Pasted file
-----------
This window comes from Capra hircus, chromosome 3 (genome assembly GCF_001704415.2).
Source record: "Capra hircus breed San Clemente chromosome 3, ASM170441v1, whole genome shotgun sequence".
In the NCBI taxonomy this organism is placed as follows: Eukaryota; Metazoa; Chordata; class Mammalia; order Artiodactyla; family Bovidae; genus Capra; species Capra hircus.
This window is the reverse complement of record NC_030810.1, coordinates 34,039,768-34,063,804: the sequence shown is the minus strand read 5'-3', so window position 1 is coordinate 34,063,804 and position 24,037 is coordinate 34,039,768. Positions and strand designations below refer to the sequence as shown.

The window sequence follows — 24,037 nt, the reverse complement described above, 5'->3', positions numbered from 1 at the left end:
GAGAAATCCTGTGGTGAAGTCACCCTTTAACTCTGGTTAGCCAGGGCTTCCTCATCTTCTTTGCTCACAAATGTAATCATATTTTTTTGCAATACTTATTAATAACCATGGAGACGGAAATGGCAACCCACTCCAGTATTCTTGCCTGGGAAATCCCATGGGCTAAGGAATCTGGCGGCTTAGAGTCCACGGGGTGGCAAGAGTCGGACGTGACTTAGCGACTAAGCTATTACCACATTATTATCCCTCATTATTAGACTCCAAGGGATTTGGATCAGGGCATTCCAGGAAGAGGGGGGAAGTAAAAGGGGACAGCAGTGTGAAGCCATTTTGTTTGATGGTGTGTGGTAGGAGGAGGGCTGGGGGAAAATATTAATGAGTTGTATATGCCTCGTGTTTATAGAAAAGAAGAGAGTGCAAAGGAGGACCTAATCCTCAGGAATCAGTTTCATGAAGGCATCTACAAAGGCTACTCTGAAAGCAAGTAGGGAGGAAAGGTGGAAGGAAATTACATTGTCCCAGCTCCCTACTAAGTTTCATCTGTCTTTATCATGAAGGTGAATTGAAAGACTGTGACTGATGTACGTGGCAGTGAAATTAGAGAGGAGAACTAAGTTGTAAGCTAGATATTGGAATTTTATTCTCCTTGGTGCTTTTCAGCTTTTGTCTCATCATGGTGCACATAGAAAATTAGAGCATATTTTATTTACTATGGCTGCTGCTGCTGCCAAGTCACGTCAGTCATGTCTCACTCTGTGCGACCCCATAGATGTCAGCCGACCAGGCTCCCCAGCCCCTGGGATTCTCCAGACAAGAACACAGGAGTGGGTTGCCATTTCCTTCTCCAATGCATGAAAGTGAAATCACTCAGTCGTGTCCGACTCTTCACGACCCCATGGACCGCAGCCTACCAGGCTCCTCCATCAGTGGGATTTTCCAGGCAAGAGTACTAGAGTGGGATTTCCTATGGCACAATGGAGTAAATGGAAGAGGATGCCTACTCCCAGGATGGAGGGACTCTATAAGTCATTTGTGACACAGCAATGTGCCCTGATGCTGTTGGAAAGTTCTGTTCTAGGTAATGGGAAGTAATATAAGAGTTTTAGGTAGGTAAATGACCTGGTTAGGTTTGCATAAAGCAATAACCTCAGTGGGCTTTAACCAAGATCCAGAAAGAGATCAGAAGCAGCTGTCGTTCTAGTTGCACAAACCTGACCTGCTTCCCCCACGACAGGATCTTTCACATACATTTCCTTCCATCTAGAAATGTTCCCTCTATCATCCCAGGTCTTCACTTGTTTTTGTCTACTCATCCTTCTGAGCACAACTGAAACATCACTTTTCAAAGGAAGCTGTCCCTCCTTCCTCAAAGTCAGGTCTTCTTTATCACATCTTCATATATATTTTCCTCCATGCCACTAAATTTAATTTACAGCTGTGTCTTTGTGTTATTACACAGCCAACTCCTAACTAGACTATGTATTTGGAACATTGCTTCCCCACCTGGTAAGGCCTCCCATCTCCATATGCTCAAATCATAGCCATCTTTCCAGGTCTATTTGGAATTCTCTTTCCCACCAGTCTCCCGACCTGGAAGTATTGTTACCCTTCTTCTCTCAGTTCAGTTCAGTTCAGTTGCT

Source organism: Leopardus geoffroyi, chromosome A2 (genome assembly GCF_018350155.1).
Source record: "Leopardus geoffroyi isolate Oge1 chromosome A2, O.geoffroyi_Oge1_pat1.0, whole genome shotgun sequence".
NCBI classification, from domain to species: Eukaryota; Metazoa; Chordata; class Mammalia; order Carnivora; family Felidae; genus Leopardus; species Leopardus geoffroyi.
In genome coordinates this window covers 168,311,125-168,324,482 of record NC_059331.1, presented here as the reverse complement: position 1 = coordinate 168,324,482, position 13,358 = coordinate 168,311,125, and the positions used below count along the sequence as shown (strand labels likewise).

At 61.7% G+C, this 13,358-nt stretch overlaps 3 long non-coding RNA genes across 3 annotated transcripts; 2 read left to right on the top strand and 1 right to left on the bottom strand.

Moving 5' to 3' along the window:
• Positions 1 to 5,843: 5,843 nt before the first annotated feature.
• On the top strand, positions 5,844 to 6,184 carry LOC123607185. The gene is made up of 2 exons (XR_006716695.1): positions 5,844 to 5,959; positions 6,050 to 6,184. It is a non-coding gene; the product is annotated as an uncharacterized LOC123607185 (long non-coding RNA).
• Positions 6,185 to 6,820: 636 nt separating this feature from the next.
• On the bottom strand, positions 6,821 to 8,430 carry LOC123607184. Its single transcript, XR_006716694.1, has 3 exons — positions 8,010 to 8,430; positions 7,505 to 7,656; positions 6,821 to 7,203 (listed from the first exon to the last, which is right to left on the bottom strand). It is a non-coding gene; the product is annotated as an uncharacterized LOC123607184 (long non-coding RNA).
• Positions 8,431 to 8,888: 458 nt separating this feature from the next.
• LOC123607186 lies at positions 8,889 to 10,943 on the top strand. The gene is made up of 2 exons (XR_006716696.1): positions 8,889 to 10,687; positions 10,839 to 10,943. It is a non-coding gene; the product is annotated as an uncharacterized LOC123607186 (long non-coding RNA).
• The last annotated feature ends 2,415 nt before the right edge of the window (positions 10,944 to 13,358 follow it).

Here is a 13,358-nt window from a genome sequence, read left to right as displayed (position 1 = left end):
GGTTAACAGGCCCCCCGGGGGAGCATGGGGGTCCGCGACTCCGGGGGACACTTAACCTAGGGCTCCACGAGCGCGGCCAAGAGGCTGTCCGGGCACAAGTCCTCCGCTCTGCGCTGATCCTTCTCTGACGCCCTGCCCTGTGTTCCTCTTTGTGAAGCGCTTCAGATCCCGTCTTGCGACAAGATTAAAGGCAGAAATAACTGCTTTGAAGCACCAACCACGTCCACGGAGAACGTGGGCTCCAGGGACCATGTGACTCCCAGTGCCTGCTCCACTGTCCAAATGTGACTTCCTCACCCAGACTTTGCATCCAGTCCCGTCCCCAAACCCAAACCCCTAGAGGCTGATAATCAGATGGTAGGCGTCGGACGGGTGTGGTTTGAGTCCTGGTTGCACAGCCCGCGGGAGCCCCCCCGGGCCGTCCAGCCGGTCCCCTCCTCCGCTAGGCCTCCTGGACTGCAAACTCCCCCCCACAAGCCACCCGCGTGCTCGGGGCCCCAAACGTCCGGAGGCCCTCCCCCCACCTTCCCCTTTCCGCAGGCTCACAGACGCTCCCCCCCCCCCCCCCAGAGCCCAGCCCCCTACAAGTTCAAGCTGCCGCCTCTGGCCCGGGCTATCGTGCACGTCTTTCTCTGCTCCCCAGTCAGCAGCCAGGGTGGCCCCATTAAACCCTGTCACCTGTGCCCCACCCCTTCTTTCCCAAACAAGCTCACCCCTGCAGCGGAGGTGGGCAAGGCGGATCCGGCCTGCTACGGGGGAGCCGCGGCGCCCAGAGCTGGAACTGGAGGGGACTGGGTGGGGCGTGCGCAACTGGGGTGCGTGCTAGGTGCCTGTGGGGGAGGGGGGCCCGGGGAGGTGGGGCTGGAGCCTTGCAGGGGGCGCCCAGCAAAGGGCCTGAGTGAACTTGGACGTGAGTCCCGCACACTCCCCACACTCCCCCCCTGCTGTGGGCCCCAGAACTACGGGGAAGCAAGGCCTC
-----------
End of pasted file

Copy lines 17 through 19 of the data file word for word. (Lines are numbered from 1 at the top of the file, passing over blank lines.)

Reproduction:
• Positions 8,431 to 8,888: 458 nt separating this feature from the next.
• LOC123607186 lies at positions 8,889 to 10,943 on the top strand. The gene is made up of 2 exons (XR_006716696.1): positions 8,889 to 10,687; positions 10,839 to 10,943. It is a non-coding gene; the product is annotated as an uncharacterized LOC123607186 (long non-coding RNA).
• The last annotated feature ends 2,415 nt before the right edge of the window (positions 10,944 to 13,358 follow it).